What is a ‘peer’?

A peer is an individual who is of equal standing with another and who belongs to a specific societal group, sharing distinct characteristics with this group.1-3

Peer influence

As a child progresses to adolescence parental influence tends to become less significant, while young people develop more intensive connections and relationships to their friends and peers. A lot of their free time is spent in companionship with their peers, valuing them highly as they are persons who adolescents feel they can trust, by whom they feel understood and with whom they share values, attitudes and interests.4-6

Peer relationships therefore represent a vital source of emotional support for young people, as well as a major influence on their behaviour, attitudes and knowledge.7 Peer relationships have the potential to foster positive or negative health behaviours and development in a way that an adult would not be able to, depending on the behaviour and the roles modelled by the fellow peers.6

Certain types of behaviours are often manifested during this period of life and can lead to a significant impact on future health in later life of an individual. Particularly peers that are regarded as highly popular have an influencing effect on other like-minded young people.

In addition, peer relationships contribute to the acquisition of general social skills and competencies and the formation of autonomy and self-identities during the developmental period of an adolescent; developing these is essential to successfully deal with issues that arise when transitioning into adulthood.5,6


The factors that make someone a peer can differ widely, depending on the specific context.  “Peerness” may include shared characteristics, such as age, gender, culture, religion or ethnicity; where an individual resides; shared experience; sexual identity; health status; the way that someone lives and the education that they have received; and membership of a group.1-3

In the case of young people they may belong to several groups each of which may be defined very differently. These groups may include school, friends, work or sporting clubs.8

Due to their perceived similarities with the target group peers are also regarded to be a more credible source of information than that provided by adults and health service providers.9,10

Read more about the credibility of peers.

“True peer” versus “near peer”

A peer may be a “true peer” or a “near peer”.

An “true” peer is an individual who considers themself to  be a member of a particular group, and is accepted as a member by others in the group. A “near peer” is someone who has similar characteristics to the target group, but differs in some way, for example, they may be a few years older.11 However, age is not the defining characteristic of “peerness”.2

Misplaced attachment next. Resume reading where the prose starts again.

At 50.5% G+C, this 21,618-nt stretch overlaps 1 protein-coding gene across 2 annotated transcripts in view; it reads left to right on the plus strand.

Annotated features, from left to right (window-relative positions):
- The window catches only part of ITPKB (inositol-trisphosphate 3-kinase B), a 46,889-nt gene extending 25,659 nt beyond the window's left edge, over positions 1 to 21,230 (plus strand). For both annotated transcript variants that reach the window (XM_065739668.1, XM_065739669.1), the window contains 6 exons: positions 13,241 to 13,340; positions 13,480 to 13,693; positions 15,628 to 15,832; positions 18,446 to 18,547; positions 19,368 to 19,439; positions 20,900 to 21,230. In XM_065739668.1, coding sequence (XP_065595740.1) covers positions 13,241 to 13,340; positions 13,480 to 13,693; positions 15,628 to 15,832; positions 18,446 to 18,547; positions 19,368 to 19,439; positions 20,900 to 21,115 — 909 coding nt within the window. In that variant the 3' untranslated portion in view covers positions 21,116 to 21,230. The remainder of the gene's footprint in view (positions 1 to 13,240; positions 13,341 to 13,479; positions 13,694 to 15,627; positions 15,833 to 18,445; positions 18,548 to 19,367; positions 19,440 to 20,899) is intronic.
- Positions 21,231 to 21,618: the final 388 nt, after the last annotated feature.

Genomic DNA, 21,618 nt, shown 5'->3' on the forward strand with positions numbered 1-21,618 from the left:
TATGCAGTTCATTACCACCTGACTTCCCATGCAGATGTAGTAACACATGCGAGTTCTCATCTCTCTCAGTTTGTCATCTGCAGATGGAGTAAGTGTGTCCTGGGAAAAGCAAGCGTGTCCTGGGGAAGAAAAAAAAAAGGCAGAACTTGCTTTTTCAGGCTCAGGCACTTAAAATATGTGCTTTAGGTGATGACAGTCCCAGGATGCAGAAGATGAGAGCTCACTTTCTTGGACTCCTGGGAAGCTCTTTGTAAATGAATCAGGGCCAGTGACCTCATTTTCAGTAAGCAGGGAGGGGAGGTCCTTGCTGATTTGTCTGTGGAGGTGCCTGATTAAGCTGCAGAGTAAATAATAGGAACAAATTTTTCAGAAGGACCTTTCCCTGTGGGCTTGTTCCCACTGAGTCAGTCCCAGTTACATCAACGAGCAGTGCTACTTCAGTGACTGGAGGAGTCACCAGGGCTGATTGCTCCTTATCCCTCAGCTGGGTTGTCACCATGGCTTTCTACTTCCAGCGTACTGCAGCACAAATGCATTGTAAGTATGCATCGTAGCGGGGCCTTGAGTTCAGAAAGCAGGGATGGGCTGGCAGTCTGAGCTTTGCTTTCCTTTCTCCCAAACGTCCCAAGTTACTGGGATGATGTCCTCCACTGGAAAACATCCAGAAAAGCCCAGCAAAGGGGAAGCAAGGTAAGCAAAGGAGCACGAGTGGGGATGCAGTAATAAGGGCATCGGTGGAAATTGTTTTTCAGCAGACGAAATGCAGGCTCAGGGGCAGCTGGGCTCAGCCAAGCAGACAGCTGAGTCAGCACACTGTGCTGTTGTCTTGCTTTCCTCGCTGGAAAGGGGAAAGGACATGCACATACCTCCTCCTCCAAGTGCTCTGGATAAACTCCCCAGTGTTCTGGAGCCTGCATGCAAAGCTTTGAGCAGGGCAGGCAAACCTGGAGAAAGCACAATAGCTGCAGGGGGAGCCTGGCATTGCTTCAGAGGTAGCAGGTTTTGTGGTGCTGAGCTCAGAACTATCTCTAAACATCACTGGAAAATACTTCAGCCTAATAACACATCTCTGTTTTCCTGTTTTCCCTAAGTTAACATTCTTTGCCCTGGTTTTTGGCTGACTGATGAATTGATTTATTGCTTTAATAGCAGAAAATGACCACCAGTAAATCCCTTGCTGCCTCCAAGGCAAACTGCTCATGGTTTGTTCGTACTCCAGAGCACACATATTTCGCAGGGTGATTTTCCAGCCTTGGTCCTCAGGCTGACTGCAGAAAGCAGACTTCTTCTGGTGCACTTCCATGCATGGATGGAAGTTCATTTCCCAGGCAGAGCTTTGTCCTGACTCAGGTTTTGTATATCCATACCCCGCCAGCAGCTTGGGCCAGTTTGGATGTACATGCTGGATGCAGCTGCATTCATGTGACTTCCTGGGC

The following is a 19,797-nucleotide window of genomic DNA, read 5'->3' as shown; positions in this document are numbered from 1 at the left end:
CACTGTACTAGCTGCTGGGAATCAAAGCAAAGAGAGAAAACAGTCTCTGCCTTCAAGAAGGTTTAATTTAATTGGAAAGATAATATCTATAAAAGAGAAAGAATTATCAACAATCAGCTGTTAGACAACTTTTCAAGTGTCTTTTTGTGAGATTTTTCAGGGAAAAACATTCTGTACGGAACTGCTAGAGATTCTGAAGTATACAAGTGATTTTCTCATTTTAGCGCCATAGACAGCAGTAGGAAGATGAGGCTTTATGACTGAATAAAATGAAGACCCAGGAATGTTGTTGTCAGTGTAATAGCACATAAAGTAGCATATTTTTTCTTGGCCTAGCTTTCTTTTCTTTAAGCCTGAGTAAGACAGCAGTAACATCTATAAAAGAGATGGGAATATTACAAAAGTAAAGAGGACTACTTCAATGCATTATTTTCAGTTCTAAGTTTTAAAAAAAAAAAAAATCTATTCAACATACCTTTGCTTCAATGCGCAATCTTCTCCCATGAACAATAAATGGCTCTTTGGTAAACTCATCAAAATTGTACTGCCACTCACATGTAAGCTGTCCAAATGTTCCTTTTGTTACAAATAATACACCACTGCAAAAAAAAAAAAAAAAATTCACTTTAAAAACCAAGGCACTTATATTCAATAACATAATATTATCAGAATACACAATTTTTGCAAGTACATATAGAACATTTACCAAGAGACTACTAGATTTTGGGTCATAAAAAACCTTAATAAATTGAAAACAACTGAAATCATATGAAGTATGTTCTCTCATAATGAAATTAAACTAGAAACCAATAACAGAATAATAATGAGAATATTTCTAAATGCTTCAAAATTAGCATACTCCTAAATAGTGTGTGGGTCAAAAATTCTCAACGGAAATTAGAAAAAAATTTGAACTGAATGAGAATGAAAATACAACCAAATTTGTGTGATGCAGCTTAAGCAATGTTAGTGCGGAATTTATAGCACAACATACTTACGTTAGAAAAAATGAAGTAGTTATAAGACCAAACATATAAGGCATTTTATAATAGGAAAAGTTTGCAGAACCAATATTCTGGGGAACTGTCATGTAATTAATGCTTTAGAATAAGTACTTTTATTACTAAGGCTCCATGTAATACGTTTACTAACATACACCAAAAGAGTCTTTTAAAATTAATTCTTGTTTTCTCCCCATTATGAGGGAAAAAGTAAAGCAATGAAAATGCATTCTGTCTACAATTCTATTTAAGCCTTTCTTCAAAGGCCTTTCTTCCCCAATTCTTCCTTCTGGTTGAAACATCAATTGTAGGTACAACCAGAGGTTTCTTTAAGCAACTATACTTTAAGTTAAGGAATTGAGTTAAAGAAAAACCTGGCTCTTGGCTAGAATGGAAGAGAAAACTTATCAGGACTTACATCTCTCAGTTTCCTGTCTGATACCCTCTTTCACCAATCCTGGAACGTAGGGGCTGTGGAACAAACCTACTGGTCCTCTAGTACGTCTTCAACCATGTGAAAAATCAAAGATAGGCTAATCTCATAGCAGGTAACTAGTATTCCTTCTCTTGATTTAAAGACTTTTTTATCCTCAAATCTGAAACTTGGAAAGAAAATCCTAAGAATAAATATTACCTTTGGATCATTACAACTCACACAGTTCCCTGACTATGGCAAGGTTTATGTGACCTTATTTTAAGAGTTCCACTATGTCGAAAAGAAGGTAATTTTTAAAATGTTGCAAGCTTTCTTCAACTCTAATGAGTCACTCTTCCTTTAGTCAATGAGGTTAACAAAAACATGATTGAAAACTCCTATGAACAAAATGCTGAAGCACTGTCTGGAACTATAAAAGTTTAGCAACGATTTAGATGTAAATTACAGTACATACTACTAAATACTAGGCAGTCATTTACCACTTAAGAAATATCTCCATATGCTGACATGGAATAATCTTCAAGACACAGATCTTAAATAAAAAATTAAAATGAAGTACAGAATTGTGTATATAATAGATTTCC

Important characteristics of peers

The two most important characteristics of a peer are:

  1. That they are determined by a person individually; and
  2. That there is no power imbalance within a peer relationship,1,3 (e.g. as there would be in a counselor-client relationship.)


  1. 1. Doull, M, O’Connor, A, Robinson, V, Tugwell, P & Wells, G 2005, ‘Peer support strategies for improving the health and well-being of individuals with chronic diseases’, Cochrane Database of Systematic Reviews, vol. 1.
  2. Shiner, M 2000, Doing it for themselves: an evaluation of peer approaches to drug prevention, Home Office, UK Home Office Drugs Prevention Advisory Service, London.
  3. UNAIDS 1999, Peer Education and HIV/AIDS: Concepts, uses and challenges, Report of a Consultation, UNAIDS, Geneva.
  4. McDonald, D 2004, ‘Alcohol and Other Drug Peer Education in Schools: A review for the ACT Alcohol, Tobacco and Other Drug Strategy Implementation and Evaluation Group’, Social Research and Evaluation, Canberra.
  5. Quane, J & Rankin, B 2006, ‘Does it pay to participate? Neighborhood-based organizations and the social development of urban adolescents’, Children and Youth Services Review, vol. 28, no. 10, pp. 1229-50.
  6. Ueno, K 2005, ‘The effects of friendship networks on adolescent depressive symptoms’, Social Science Research, vol. 34, no. 3, pp. 484-510.
  7. Stanton-Salazar, R & Spina, S 2005, ‘Adolescent Peer Networks as a Context for Social and Emotional Support’, Youth and Society, vol. 36, no. 4, p. 379.
  8. McDonald, J, Roche, A, Durbridge, M & Skinner, N 2003, Peer Education: From Evidence to Practice: An alcohol and other drugs primer, National Centre for Education and Training on Addiction, Adelaide.
  9. Elliott, KJ & Lambourn, AJ 1999, ‘Sex, drugs and alcohol: two peer-led approaches in Tamaki Makauau/Auckland, Aotearoa/New Zealand’, Journal of Adolescence, vol. 22, pp. 503-513.
  10. Fors, SW & Jarvis S, 1995, ‘Evaluation of a peer-led drug abuse risk reduction project for runaway/homeless youths’, Journal of Drug Education, vol. 25, no. 4, pp. 321-333.
  11. McDonald, J, Ashenden, R, Grove, J, Bodein, H, Cormack, S, Allsop, S 2000. Youth for Youth: A Project to Develop Skills and Resources for Peer Education: Final Report, National Centre for Education and Training on Addiction (NCETA), Adelaide.